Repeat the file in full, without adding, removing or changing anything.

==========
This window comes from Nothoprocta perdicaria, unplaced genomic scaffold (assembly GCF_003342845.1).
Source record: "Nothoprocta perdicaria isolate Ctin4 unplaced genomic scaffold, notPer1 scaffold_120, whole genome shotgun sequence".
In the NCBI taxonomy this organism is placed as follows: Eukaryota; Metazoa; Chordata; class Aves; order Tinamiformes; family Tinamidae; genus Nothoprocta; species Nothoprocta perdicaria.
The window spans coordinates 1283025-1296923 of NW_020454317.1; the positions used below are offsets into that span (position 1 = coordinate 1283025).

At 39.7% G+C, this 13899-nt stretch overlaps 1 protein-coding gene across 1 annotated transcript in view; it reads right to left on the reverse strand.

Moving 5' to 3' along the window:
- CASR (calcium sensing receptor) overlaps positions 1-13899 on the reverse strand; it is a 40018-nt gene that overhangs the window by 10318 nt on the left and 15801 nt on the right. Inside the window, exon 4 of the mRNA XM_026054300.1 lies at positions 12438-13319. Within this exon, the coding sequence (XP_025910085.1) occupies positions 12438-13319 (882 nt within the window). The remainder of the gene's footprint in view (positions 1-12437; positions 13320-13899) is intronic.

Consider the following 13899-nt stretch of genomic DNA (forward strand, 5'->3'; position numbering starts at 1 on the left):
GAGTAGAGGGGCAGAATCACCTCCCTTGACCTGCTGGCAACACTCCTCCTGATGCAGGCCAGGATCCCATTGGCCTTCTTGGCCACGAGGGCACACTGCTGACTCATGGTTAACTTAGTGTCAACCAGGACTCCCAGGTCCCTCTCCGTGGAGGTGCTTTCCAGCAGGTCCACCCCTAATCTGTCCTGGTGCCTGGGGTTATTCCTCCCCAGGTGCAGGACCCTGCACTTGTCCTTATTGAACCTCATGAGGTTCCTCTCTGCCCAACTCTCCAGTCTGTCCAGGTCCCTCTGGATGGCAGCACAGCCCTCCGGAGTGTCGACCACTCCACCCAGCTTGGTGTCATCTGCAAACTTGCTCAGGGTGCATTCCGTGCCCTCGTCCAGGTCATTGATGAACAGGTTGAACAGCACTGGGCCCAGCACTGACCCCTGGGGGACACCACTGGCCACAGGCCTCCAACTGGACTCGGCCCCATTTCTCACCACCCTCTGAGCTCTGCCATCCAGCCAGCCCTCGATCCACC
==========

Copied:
This window comes from Nothoprocta perdicaria, unplaced genomic scaffold (assembly GCF_003342845.1).
Source record: "Nothoprocta perdicaria isolate Ctin4 unplaced genomic scaffold, notPer1 scaffold_120, whole genome shotgun sequence".
In the NCBI taxonomy this organism is placed as follows: Eukaryota; Metazoa; Chordata; class Aves; order Tinamiformes; family Tinamidae; genus Nothoprocta; species Nothoprocta perdicaria.
The window spans coordinates 1283025-1296923 of NW_020454317.1; the positions used below are offsets into that span (position 1 = coordinate 1283025).

At 39.7% G+C, this 13899-nt stretch overlaps 1 protein-coding gene across 1 annotated transcript in view; it reads right to left on the reverse strand.

Moving 5' to 3' along the window:
- CASR (calcium sensing receptor) overlaps positions 1-13899 on the reverse strand; it is a 40018-nt gene that overhangs the window by 10318 nt on the left and 15801 nt on the right. Inside the window, exon 4 of the mRNA XM_026054300.1 lies at positions 12438-13319. Within this exon, the coding sequence (XP_025910085.1) occupies positions 12438-13319 (882 nt within the window). The remainder of the gene's footprint in view (positions 1-12437; positions 13320-13899) is intronic.

Consider the following 13899-nt stretch of genomic DNA (forward strand, 5'->3'; position numbering starts at 1 on the left):
GAGTAGAGGGGCAGAATCACCTCCCTTGACCTGCTGGCAACACTCCTCCTGATGCAGGCCAGGATCCCATTGGCCTTCTTGGCCACGAGGGCACACTGCTGACTCATGGTTAACTTAGTGTCAACCAGGACTCCCAGGTCCCTCTCCGTGGAGGTGCTTTCCAGCAGGTCCACCCCTAATCTGTCCTGGTGCCTGGGGTTATTCCTCCCCAGGTGCAGGACCCTGCACTTGTCCTTATTGAACCTCATGAGGTTCCTCTCTGCCCAACTCTCCAGTCTGTCCAGGTCCCTCTGGATGGCAGCACAGCCCTCCGGAGTGTCGACCACTCCACCCAGCTTGGTGTCATCTGCAAACTTGCTCAGGGTGCATTCCGTGCCCTCGTCCAGGTCATTGATGAACAGGTTGAACAGCACTGGGCCCAGCACTGACCCCTGGGGGACACCACTGGCCACAGGCCTCCAACTGGACTCGGCCCCATTTCTCACCACCCTCTGAGCTCTGCCATCCAGCCAGCCCTCGATCCACC